Academic Vocabulary | Part 1
Only have five minutes to study Academic English? No problem. Check in here regularly for our bite-size vocabulary series. This post focuses on three must-know Academic English adjectives that convey amounts and influence.
Every field has its A-listers. In French literature, it’s Proust. In Natural History, David Attenborough. In Linguistics, the Oscar goes to Professor Averil Coxhead.
Prof Coxhead devised a pretty ingenious system called the Academic Word List (AWL), comprising 570 “word families” that frequently appear in academic texts. Ostensibly, the guy who devised the UWL (University Word List) was none too happy because it was swiftly replaced by Coxhead’s system and he subsequently moved (in this writer’s active imagination) to Tristan da Cunha to live out the rest of his days in obscurity penning The Next Great American Novel.
Academic English – or English for Academic Purposes (EAP) – is essential in a range of academic contexts, including university papers, speeches, presentations, proposals, reports, journal articles… You get the idea. But 570 words is rather a lot to learn.
To make life easier, every few weeks we’ll be sharing three must-know Academic English words that you can learn in your spare five minutes. You can thank us later. Here it goes…
This word, in a word, denotes that which is satisfactory/enough for a particular requirement. It’s often found with words like “amount” or “number”. For example: “She earned an adequate amount to fund her expenses.” Or: “There was an adequate number of clients to keep the business afloat.”
Bear in mind though that this word can also mean precisely the opposite as good enough! For example: “The teacher did an adequate job.” The teacher is fulfilling her duties, but not going above and beyond them. Were she a student, she’d certainly get a “C”. Here, “adequate” doesn’t refer to an amount at all, but rather a quality level (or lack thereof). I suppose one man’s “good enough” is another’s stale bread.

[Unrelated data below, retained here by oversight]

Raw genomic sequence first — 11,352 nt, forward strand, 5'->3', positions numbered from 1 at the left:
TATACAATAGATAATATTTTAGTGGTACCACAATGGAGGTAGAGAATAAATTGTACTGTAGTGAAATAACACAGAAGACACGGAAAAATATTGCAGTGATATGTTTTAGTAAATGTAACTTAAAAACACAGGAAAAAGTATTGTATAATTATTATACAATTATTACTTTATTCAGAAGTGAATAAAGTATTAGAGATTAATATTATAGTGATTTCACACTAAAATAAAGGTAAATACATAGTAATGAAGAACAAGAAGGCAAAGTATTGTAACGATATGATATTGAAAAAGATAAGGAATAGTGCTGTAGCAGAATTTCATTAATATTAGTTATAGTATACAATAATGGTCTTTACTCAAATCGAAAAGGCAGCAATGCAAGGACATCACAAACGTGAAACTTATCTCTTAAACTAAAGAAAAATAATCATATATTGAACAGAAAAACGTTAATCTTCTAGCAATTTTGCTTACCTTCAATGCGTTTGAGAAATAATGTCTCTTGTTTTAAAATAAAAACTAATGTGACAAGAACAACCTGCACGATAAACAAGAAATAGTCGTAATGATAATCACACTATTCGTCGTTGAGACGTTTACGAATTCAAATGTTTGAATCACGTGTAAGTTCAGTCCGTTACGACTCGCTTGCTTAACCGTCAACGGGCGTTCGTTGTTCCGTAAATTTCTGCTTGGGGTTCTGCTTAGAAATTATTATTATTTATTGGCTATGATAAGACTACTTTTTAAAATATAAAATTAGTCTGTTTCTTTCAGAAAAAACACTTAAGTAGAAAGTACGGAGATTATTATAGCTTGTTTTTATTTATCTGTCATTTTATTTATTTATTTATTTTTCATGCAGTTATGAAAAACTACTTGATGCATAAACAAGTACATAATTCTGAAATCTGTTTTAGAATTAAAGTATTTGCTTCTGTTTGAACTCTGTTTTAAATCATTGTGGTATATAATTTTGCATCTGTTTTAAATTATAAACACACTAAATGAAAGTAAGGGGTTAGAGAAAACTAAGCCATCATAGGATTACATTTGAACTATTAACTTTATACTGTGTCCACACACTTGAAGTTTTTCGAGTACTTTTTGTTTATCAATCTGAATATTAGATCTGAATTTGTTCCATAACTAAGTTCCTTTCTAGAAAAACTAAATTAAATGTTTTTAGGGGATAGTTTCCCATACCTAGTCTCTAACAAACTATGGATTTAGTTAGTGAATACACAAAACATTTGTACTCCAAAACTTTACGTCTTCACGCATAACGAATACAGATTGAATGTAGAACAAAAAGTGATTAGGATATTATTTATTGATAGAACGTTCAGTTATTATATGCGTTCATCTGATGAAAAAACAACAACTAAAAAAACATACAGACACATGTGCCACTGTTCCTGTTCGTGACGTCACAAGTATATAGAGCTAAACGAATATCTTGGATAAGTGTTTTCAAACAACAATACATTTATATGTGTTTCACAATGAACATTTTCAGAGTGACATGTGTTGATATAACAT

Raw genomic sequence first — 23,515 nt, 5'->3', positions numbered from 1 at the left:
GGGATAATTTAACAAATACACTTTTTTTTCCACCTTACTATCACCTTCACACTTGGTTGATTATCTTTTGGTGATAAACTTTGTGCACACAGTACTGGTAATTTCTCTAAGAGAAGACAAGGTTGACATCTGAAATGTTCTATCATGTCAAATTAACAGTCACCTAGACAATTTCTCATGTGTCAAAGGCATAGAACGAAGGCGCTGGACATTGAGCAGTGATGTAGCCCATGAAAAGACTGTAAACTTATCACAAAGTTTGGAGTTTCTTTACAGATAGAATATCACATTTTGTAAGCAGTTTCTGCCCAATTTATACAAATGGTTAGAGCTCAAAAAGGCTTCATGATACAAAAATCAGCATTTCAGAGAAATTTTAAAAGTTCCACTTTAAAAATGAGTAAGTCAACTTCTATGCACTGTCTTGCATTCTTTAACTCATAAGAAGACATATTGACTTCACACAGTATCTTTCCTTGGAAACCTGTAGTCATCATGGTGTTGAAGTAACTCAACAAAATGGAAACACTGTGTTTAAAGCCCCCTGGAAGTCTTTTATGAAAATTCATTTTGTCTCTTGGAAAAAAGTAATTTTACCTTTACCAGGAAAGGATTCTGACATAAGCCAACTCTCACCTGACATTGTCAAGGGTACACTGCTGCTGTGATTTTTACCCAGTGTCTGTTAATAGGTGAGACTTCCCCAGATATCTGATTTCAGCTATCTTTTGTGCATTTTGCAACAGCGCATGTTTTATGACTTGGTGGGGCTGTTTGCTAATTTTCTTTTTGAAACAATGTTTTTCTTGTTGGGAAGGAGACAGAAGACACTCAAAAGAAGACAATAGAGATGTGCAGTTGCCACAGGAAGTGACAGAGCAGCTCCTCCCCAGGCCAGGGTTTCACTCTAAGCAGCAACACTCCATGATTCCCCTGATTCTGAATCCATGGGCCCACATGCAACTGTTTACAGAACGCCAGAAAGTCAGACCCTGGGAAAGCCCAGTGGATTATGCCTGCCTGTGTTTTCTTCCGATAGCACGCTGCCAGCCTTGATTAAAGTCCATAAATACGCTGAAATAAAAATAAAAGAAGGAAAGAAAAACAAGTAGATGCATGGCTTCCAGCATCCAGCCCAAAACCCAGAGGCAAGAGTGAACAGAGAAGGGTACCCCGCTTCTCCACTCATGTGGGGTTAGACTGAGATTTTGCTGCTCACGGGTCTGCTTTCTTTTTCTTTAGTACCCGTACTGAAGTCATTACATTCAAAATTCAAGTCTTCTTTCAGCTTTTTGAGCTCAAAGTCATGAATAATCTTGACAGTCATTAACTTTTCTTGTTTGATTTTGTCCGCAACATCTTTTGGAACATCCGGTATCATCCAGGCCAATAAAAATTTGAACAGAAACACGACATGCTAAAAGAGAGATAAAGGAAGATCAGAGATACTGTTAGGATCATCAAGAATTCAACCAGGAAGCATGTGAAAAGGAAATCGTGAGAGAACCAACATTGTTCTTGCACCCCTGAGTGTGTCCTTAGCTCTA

In fact, many Academic English words are also used in everyday speech (General English), albeit in a more formal way as in these examples:
“In New York… the court decision has focused on the failure of the existing system to provide each student with an adequate education.” (T Downes, 2004).”
“With respect to daily intakes of specific micronutrients, 40% of adolescent girls and 8% of adolescent boys were at risk for inadequate intakes of iron. While protein intakes were adequate in these subpopulations, the top two sources of iron were from plant-based, iron fortified sources. (Source: Monash University).
In the former example, the use of the word suggests that the system has failed to provide a basic education, ostensibly a fundamental right. In the latter, the author suggests that while the population group lacked the required level or iron, their diets did contain enough protein. Take thee to a MacDonald’s!
Oddly enough, having “adequate” amounts from a scientific perspective is perfectly good and, in fact, desirable. One wouldn’t want too much iron or too many white blood cells; whereas stating your soup was “adequate” suggests you won’t be coming back to the restaurant in a hurry.
Top Tip: As we’ve seen, it’s also important to know not just the root word but all its different forms / parts of speech (noun, adjective, verb, etc). By way of example, below are the relatives in the “Adequate” family (they’re not too bright or attractive; just fair to middling):
adequacy, adequately, inadequacies, inadequacy, inadequate, inadequately
This is, well, a significant word that can add substance to your academic writing because it is so versatile. It has a large extended family (nine in all which is second only to words like “analyse”, which, were it human, would be diagnosed with multiple personality disorder).